Only a month ago Tony Blair pledged to resign if he became an electoral liability to Labour. The results of the triple elections held on Thursday June 10 confirm him, and more importantly his policies, as just that. In not one, not two, but three elections on the same day Blair was given his marching orders. Labour suffered their worst electoral defeats ever.
An interview with Nigel Pearce, a member of the National Executive of the National Union of Mineworkers and working miner. He explains how the strike developed and the turning point that it represented for labour relations in Britain. In spite of the defeat he says, "We were right to fight, we had a duty to fight, and I'm proud to have fought, and I'm proud of all those I fought alongside."
This firefighters' strike - whatever the eventual outcome - represents the opening shot in a new stormy period facing Britain. It is a fundamental turning point. Socialist Appeal has repeatedly explained that we have entered the most turbulent period internationally since the second world war. A series of general strikes have rocked Europe, from Greece, Spain and Italy. France has been shaken by mass demonstrations against privatisation. Now Britain has become affected by this changing mood, reflected by the shift to the left in the trade unions.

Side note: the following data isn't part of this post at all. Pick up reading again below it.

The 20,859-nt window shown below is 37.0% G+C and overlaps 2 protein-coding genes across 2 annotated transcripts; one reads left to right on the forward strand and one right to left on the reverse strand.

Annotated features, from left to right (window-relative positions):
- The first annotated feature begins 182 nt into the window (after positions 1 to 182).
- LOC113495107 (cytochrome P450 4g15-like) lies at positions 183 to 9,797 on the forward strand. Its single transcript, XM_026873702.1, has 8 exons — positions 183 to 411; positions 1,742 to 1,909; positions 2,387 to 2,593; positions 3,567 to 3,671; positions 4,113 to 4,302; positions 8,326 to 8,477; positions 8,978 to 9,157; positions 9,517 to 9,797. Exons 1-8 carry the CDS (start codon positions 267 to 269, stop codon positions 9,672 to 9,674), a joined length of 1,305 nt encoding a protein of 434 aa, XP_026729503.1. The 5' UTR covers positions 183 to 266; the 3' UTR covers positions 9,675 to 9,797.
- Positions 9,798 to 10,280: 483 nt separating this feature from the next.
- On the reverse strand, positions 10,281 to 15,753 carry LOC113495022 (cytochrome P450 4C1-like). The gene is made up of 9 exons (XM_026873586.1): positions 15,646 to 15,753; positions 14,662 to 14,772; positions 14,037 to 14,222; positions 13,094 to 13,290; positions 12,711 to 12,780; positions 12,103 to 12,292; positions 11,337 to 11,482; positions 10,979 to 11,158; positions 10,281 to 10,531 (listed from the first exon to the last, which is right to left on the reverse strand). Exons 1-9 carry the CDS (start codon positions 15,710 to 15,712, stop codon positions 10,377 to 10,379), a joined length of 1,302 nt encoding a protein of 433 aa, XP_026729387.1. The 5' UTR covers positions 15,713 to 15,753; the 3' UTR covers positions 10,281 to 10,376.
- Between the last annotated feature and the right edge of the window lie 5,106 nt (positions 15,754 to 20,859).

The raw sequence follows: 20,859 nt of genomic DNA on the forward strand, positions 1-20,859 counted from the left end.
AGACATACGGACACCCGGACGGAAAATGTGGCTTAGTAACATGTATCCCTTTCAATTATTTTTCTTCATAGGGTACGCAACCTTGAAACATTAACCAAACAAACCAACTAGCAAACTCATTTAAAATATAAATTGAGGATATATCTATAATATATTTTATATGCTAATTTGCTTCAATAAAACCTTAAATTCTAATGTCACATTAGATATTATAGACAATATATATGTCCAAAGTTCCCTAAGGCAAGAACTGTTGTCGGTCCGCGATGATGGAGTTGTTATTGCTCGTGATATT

John Maclean was undoubtedly a class fighter and Marxist, but he made one important mistake, and that was to succumb to the idea that a socialist revolution would be possible in Scotland, separate from the rest of Britain. Ted Grant briefly comments on why this was.
This month marks the 80th anniversary of the death of John Maclean. Maclean was an outstanding figure. He was Britain's most famous Marxist propagandist and revolutionary organiser. At great personal cost, he hailed the Bolshevik Revolution and fought hard to promote the world socialist revolution. The following article gives a glimpse of his life, commitment and contribution to the workers' movement.